How to conquer impostor syndrome

Scoring the job is not always the confidence boost you'd expect. Many people in the arts suffer from crippling self-doubt that drains time, talent and emotional energy. We've compiled the ultimate guide to defeating impostor syndrome.

When starting a new job, launching an exhibition or winning a prize, do you bask in the glory of the achievement?

Or do you secretly find that there has been some kind of mistake, that you are a fraud who has skirted by, your true lack of talent undetected by those around you?

If so, you are in good company. Such experiences are common and often referred to as impostor feelings or ‘impostor syndrome’ – internal feelings of inadequacy and self-doubt that persist despite overwhelming evidence of an individual’s abilities.

Not just a women’s syndrome

Impostor syndrome was initially identified as one of the self-sabotaging behaviours women often display in situations where they are under-represented and not raised to achieve.

In the 1970s, therapists Pauline Rose Clance and Suzanne Imes at Georgia State University used the term impostor phenomenon to describe the internal experience of high achieving women feeling like phonies.

But what had been cast as a ‘women’s syndrome’ has since been found to be more widespread, with 70% of people experiencing feelings of being a fraud.

‘The broad research still says women would report more feelings of the impostor syndrome, but that could partly be because women are much more likely to talk about it,’ said Hugh Kearns, co-founder of Thinkwell.

The perception could also stem from how women attribute success. Studies have also found that women are more likely to project the cause of success outwardly to ‘luck’ or a temporary effort, rather than inherent ability.

But such traits are not exclusive to women. Those experiencing impostor feelings tend to dismiss their achievements as simply good timing, the right networks, or even a mistake such as a computer glitch.

Why it’s worse in the arts

For over 20 years, Kearns has worked with thousands of high performing “impostors”. He notes that the phenomenon can be especially prevalent in people in creative fields who put energy and passion into their work.

‘Most people will have the occasional impostor feeling, it’s not that unusual, but the times you are more likely to feel it are when you are being judged, measured or when you feel you are at risk in some way. For creative people, because you work hard on your novel or rehearsing a play, it’s very hard to separate the work from the person.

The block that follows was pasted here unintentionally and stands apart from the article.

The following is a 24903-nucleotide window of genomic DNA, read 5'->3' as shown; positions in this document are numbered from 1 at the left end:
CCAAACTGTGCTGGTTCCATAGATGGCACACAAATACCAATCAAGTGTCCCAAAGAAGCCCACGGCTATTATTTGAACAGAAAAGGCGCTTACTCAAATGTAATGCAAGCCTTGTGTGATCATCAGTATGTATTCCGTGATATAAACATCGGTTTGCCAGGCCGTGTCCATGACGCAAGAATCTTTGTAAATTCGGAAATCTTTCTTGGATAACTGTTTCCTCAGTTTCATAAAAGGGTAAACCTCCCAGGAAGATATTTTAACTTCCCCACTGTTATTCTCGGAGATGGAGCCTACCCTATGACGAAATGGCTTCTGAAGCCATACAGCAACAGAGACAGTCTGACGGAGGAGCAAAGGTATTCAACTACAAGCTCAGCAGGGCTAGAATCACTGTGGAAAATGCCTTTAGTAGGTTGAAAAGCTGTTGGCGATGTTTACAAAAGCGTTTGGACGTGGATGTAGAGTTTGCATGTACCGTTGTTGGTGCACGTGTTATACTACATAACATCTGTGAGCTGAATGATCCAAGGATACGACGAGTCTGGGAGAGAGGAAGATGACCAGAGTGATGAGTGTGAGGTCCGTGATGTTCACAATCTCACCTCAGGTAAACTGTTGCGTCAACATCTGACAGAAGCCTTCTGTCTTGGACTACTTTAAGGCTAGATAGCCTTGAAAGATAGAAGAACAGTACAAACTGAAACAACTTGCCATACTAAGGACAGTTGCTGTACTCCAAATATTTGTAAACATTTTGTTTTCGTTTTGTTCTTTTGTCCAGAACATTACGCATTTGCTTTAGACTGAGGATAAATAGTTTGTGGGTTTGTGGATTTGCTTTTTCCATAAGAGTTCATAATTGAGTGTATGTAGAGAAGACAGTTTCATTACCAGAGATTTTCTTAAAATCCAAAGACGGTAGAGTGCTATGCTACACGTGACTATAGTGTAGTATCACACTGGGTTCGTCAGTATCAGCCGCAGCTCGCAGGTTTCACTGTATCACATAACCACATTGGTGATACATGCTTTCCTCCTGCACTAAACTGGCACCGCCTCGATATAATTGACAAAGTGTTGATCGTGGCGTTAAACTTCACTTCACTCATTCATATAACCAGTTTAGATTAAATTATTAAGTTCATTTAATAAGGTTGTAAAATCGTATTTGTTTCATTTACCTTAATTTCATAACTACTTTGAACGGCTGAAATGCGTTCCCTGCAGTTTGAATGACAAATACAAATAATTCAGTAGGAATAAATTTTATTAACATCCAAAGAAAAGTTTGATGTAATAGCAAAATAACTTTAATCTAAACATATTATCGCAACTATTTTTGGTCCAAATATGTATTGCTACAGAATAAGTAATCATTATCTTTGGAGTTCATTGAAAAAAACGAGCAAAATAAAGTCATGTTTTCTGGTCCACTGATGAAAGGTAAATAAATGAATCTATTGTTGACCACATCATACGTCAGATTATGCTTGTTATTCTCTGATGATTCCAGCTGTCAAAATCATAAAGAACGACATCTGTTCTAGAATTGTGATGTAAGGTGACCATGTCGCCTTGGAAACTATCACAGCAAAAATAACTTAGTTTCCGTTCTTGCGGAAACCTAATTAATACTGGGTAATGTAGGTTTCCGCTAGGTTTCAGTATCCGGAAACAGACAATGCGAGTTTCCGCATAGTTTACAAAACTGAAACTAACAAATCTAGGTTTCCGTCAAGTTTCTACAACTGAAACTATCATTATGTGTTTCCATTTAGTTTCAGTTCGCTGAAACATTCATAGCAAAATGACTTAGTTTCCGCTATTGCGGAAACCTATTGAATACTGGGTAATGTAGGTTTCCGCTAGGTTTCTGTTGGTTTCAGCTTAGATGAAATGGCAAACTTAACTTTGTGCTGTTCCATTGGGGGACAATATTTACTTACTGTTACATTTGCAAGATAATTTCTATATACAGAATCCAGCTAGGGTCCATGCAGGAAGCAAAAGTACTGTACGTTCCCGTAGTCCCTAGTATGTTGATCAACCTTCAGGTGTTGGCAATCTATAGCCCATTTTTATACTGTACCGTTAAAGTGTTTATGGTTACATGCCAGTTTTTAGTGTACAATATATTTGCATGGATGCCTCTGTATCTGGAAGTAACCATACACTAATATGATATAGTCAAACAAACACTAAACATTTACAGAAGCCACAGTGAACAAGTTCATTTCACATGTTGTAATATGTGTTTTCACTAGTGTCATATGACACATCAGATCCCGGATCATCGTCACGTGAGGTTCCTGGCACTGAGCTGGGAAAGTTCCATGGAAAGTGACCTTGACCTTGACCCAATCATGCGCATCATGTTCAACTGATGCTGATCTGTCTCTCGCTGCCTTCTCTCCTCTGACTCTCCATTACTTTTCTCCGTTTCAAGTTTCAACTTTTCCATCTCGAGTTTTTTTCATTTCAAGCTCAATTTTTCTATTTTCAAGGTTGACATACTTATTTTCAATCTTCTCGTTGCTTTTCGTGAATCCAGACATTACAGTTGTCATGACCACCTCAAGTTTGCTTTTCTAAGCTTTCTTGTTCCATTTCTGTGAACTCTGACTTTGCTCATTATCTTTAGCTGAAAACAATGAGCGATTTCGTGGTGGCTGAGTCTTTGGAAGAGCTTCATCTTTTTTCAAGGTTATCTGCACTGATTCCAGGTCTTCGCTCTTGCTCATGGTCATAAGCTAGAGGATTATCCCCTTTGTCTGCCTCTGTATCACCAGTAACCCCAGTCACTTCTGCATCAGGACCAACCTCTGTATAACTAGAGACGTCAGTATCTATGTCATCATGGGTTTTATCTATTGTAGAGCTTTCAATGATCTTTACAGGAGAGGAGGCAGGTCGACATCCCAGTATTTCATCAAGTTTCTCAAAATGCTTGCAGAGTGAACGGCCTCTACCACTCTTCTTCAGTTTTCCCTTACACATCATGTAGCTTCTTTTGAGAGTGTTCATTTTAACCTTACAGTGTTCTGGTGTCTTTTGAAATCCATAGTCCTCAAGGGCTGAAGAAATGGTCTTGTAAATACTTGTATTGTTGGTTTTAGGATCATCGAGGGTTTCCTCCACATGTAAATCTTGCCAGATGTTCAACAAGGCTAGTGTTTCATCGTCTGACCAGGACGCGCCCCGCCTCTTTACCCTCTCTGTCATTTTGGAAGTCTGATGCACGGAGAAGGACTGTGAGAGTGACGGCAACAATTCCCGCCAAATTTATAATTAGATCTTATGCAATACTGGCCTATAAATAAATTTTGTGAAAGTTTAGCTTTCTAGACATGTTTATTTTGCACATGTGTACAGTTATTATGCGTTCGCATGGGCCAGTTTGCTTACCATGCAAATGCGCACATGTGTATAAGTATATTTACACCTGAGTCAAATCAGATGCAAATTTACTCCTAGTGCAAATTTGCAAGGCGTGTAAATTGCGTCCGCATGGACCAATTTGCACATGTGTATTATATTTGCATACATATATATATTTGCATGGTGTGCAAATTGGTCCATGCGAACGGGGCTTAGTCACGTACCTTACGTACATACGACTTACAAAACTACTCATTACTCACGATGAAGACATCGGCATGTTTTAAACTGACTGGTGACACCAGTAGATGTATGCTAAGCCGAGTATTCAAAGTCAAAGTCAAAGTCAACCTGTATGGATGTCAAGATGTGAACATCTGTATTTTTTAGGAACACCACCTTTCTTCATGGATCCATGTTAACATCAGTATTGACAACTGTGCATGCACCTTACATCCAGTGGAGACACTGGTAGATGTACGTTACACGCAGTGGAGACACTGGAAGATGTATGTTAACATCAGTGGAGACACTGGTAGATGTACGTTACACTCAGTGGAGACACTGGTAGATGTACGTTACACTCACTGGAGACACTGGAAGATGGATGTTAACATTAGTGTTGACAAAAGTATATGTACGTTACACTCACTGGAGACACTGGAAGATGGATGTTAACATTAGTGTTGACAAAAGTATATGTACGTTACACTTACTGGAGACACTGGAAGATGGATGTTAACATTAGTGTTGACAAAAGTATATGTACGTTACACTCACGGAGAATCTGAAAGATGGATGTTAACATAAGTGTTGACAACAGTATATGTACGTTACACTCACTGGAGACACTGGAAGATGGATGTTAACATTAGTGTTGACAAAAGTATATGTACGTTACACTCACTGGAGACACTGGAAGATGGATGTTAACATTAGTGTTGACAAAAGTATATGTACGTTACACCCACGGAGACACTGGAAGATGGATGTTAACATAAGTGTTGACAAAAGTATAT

‘But if you work in a bank someone criticises the bank, you don’t take it quite as personally.’

His book The Imposter Syndrome: Why successful people often feel like frauds, details the impostor cycle, the origins of impostor feelings, how self-sabotage relates to impostor syndrome, and provides impostor-busting strategies.

The better you get, the worse it gets

The greatest fear experienced by someone with impostor syndrome is the thought of being ‘found out’. As author Neil Gaiman points out in his commencement address, ‘The first problem of any kind of even limited success is the unshakable conviction that you are getting away with something, and that any moment now they will discover you.’

Actor Emma Watson once told Rookie magazine, ‘It’s almost like the better I do, the more my feeling of inadequacy actually increases, because I’m just going, “Any moment, someone’s going to find out I’m a total fraud, and that I don’t deserve any of what I’ve achieved”.’

To the outside world, both Gaiman and Watson embody talent, but what they both show is that as success grows, so can impostor feelings.

‘That’s the interesting thing about it,’ said Kearns. ‘Let’s say a person gets a new job and tells themselves, “I can’t do this”, but then after a while they get more competent and then they get a promotion, you would imagine that they must now feel that can do it.

‘But ironically often the higher you go, the worse the feeling becomes because expectations are higher,’ said Kearns.

For many, ‘impostor feelings’ are a natural part of everyday life that come and go without interfering too much with their wellbeing. It is when they become more severe – ‘impostor syndrome’ – that it can become a detriment to a person’s health, leading to depression, anxiety, and self-sabotage, said Kearns.

Defeating the beast

How can people working in the arts do away with feelings of self-doubt that ultimately zap our time, talent and emotional energy? Speaking to leaders in the sector, we’ve compiled the ultimately guide to defeating impostor syndrome.

1. Understand the definition of an impostor

A common question is how do you know if you have impostor syndrome or if you’re simply just not good at your job?

It might be comforting to hear that impostor feelings are most often found among capable individuals, not people who are true frauds.